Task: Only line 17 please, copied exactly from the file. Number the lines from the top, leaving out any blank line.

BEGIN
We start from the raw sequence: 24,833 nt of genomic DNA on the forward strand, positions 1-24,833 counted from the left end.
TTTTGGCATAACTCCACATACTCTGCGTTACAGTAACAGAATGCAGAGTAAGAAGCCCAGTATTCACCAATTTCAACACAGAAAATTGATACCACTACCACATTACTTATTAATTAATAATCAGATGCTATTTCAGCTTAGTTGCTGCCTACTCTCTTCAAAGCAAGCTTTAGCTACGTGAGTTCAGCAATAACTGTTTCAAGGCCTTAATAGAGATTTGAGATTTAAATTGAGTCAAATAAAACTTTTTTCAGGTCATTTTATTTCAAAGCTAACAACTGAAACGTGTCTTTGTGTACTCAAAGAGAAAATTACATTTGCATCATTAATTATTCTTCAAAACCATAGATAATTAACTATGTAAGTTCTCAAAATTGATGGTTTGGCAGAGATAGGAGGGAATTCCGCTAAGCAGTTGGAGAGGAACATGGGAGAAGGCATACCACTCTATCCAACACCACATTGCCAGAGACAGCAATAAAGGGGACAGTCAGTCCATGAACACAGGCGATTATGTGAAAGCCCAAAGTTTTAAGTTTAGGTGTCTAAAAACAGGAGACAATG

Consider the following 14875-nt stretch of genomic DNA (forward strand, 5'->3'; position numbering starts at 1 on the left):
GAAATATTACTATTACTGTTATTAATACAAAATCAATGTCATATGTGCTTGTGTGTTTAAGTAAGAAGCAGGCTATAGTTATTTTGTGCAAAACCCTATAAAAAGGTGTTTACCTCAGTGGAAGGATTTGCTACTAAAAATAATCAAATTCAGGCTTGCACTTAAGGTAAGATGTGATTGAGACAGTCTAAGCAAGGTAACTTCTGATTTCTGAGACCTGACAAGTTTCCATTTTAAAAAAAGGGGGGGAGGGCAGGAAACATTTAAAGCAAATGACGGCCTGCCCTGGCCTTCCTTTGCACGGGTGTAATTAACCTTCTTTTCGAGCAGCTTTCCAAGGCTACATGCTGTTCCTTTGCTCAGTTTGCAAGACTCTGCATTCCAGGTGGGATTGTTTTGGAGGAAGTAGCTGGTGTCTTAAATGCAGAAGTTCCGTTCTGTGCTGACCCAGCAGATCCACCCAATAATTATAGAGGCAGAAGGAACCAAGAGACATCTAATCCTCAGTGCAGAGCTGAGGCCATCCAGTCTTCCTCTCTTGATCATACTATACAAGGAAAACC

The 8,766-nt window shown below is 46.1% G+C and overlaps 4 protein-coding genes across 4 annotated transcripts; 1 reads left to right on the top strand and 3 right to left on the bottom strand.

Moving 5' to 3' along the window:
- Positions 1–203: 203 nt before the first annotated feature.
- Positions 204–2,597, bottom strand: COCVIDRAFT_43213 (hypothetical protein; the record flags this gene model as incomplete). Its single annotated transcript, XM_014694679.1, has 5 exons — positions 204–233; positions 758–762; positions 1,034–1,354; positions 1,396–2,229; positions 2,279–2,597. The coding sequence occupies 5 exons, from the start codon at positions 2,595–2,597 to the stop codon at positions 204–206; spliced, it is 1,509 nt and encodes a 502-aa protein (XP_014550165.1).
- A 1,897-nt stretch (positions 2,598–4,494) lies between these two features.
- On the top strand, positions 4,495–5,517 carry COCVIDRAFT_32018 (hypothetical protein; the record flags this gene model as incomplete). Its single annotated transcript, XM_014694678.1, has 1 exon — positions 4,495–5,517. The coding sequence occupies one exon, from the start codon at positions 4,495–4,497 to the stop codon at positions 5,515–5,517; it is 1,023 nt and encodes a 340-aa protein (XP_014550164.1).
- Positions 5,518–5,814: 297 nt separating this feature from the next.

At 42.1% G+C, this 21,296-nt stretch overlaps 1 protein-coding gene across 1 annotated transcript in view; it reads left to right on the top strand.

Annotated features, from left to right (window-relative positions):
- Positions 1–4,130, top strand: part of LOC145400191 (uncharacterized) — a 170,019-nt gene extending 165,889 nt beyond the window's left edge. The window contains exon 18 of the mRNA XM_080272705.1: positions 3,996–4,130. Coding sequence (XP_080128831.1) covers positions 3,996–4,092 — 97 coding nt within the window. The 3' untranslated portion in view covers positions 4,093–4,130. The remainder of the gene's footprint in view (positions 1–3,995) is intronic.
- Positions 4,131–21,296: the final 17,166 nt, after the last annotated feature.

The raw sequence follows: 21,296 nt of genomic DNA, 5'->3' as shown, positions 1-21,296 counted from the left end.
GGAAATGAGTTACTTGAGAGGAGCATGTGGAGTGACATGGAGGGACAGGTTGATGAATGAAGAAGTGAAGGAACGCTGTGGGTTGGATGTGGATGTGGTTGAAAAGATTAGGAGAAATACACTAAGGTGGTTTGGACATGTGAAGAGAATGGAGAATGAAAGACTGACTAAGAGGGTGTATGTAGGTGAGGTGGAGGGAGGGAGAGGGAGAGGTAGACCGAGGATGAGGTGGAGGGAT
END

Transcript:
GGAAATGAGTTACTTGAGAGGAGCATGTGGAGTGACATGGAGGGACAGGTTGATGAATGAAGAAGTGAAGGAACGCTGTGGGTTGGATGTGGATGTGGTTGAAAAGATTAGGAGAAATACACTAAGGTGGTTTGGACATGTGAAGAGAATGGAGAATGAAAGACTGACTAAGAGGGTGTATGTAGGTGAGGTGGAGGGAGGGAGAGGGAGAGGTAGACCGAGGATGAGGTGGAGGGAT